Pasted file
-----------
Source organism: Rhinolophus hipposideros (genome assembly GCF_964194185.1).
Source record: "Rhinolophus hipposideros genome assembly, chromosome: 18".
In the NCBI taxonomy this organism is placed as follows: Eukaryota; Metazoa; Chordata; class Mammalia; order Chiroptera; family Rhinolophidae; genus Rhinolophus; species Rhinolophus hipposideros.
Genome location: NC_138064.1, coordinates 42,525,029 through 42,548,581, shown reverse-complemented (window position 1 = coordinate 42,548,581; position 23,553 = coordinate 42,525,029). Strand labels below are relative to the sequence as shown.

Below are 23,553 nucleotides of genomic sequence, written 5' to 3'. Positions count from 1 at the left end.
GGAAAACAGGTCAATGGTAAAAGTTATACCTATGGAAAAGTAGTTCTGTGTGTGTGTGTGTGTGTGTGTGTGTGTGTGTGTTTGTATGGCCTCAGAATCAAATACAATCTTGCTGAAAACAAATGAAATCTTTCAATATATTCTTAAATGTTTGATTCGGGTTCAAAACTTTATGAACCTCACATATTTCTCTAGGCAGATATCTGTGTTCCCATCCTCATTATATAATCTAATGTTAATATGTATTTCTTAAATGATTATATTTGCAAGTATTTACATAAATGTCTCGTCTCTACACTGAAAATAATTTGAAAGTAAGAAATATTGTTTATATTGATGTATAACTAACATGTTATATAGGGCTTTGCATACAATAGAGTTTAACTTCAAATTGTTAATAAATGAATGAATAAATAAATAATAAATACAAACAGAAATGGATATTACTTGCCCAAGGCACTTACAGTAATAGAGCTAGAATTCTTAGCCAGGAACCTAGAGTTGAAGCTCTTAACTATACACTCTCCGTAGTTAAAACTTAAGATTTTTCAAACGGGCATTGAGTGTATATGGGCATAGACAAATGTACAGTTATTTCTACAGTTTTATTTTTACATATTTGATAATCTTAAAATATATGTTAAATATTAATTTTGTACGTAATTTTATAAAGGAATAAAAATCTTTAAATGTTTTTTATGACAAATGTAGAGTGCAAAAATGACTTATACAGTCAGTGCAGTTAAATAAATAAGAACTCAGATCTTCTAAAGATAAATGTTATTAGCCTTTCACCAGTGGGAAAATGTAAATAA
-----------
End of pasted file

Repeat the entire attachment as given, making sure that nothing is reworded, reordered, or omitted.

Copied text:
Source organism: Rhinolophus hipposideros (genome assembly GCF_964194185.1).
Source record: "Rhinolophus hipposideros genome assembly, chromosome: 18".
In the NCBI taxonomy this organism is placed as follows: Eukaryota; Metazoa; Chordata; class Mammalia; order Chiroptera; family Rhinolophidae; genus Rhinolophus; species Rhinolophus hipposideros.
Genome location: NC_138064.1, coordinates 42,525,029 through 42,548,581, shown reverse-complemented (window position 1 = coordinate 42,548,581; position 23,553 = coordinate 42,525,029). Strand labels below are relative to the sequence as shown.

Below are 23,553 nucleotides of genomic sequence, written 5' to 3'. Positions count from 1 at the left end.
GGAAAACAGGTCAATGGTAAAAGTTATACCTATGGAAAAGTAGTTCTGTGTGTGTGTGTGTGTGTGTGTGTGTGTGTGTGTTTGTATGGCCTCAGAATCAAATACAATCTTGCTGAAAACAAATGAAATCTTTCAATATATTCTTAAATGTTTGATTCGGGTTCAAAACTTTATGAACCTCACATATTTCTCTAGGCAGATATCTGTGTTCCCATCCTCATTATATAATCTAATGTTAATATGTATTTCTTAAATGATTATATTTGCAAGTATTTACATAAATGTCTCGTCTCTACACTGAAAATAATTTGAAAGTAAGAAATATTGTTTATATTGATGTATAACTAACATGTTATATAGGGCTTTGCATACAATAGAGTTTAACTTCAAATTGTTAATAAATGAATGAATAAATAAATAATAAATACAAACAGAAATGGATATTACTTGCCCAAGGCACTTACAGTAATAGAGCTAGAATTCTTAGCCAGGAACCTAGAGTTGAAGCTCTTAACTATACACTCTCCGTAGTTAAAACTTAAGATTTTTCAAACGGGCATTGAGTGTATATGGGCATAGACAAATGTACAGTTATTTCTACAGTTTTATTTTTACATATTTGATAATCTTAAAATATATGTTAAATATTAATTTTGTACGTAATTTTATAAAGGAATAAAAATCTTTAAATGTTTTTTATGACAAATGTAGAGTGCAAAAATGACTTATACAGTCAGTGCAGTTAAATAAATAAGAACTCAGATCTTCTAAAGATAAATGTTATTAGCCTTTCACCAGTGGGAAAATGTAAATAA